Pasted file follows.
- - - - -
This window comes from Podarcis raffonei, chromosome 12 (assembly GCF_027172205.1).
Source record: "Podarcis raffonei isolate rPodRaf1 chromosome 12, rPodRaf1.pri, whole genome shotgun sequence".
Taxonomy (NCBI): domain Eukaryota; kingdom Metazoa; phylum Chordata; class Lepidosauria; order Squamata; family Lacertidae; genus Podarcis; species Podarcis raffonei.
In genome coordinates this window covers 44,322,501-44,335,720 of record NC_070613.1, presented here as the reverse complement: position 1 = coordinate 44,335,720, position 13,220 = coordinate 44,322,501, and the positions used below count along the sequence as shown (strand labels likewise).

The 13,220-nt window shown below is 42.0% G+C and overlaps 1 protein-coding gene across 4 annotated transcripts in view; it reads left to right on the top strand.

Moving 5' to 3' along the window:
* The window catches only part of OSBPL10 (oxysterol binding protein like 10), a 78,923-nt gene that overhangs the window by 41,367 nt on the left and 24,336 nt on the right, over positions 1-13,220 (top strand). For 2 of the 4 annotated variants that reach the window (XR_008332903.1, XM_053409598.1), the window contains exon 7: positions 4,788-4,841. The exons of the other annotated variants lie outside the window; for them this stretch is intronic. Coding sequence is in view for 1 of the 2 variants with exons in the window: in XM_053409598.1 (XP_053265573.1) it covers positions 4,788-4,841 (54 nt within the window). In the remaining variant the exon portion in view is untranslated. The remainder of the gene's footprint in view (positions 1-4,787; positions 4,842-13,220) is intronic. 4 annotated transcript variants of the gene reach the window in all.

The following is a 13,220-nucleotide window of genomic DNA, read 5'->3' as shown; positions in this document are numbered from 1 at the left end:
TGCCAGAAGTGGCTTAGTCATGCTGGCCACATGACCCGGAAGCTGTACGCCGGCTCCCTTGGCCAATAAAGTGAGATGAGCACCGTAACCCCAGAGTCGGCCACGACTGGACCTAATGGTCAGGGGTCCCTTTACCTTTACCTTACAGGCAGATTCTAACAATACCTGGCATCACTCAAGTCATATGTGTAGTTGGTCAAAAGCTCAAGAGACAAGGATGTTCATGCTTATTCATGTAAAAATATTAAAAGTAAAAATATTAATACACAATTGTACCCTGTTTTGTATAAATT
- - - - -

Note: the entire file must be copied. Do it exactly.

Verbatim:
This window comes from Podarcis raffonei, chromosome 12 (assembly GCF_027172205.1).
Source record: "Podarcis raffonei isolate rPodRaf1 chromosome 12, rPodRaf1.pri, whole genome shotgun sequence".
Taxonomy (NCBI): domain Eukaryota; kingdom Metazoa; phylum Chordata; class Lepidosauria; order Squamata; family Lacertidae; genus Podarcis; species Podarcis raffonei.
In genome coordinates this window covers 44,322,501-44,335,720 of record NC_070613.1, presented here as the reverse complement: position 1 = coordinate 44,335,720, position 13,220 = coordinate 44,322,501, and the positions used below count along the sequence as shown (strand labels likewise).

The 13,220-nt window shown below is 42.0% G+C and overlaps 1 protein-coding gene across 4 annotated transcripts in view; it reads left to right on the top strand.

Moving 5' to 3' along the window:
* The window catches only part of OSBPL10 (oxysterol binding protein like 10), a 78,923-nt gene that overhangs the window by 41,367 nt on the left and 24,336 nt on the right, over positions 1-13,220 (top strand). For 2 of the 4 annotated variants that reach the window (XR_008332903.1, XM_053409598.1), the window contains exon 7: positions 4,788-4,841. The exons of the other annotated variants lie outside the window; for them this stretch is intronic. Coding sequence is in view for 1 of the 2 variants with exons in the window: in XM_053409598.1 (XP_053265573.1) it covers positions 4,788-4,841 (54 nt within the window). In the remaining variant the exon portion in view is untranslated. The remainder of the gene's footprint in view (positions 1-4,787; positions 4,842-13,220) is intronic. 4 annotated transcript variants of the gene reach the window in all.

The following is a 13,220-nucleotide window of genomic DNA, read 5'->3' as shown; positions in this document are numbered from 1 at the left end:
TGCCAGAAGTGGCTTAGTCATGCTGGCCACATGACCCGGAAGCTGTACGCCGGCTCCCTTGGCCAATAAAGTGAGATGAGCACCGTAACCCCAGAGTCGGCCACGACTGGACCTAATGGTCAGGGGTCCCTTTACCTTTACCTTACAGGCAGATTCTAACAATACCTGGCATCACTCAAGTCATATGTGTAGTTGGTCAAAAGCTCAAGAGACAAGGATGTTCATGCTTATTCATGTAAAAATATTAAAAGTAAAAATATTAATACACAATTGTACCCTGTTTTGTATAAATT